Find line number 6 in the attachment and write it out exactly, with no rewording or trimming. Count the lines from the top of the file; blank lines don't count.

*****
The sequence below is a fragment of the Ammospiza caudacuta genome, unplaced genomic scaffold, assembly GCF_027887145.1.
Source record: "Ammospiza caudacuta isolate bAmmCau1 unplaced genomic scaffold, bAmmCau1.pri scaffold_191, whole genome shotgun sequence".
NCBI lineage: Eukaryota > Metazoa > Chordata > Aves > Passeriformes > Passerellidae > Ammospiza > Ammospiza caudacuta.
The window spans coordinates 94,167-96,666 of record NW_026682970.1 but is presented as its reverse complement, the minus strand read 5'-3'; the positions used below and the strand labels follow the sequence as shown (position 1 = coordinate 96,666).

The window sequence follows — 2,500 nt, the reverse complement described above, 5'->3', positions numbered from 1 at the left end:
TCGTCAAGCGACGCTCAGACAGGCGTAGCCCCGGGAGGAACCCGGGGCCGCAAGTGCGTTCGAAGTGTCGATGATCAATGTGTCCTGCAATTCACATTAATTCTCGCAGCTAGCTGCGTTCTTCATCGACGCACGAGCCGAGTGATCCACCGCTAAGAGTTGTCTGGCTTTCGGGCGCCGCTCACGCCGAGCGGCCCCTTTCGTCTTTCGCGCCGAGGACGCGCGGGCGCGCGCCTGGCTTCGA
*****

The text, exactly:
TCGTCAAGCGACGCTCAGACAGGCGTAGCCCCGGGAGGAACCCGGGGCCGCAAGTGCGTTCGAAGTGTCGATGATCAATGTGTCCTGCAATTCACATTAATTCTCGCAGCTAGCTGCGTTCTTCATCGACGCACGAGCCGAGTGATCCACCGCTAAGAGTTGTCTGGCTTTCGGGCGCCGCTCACGCCGAGCGGCCCCTTTCGTCTTTCGCGCCGAGGACGCGCGGGCGCGCGCCTGGCTTCGA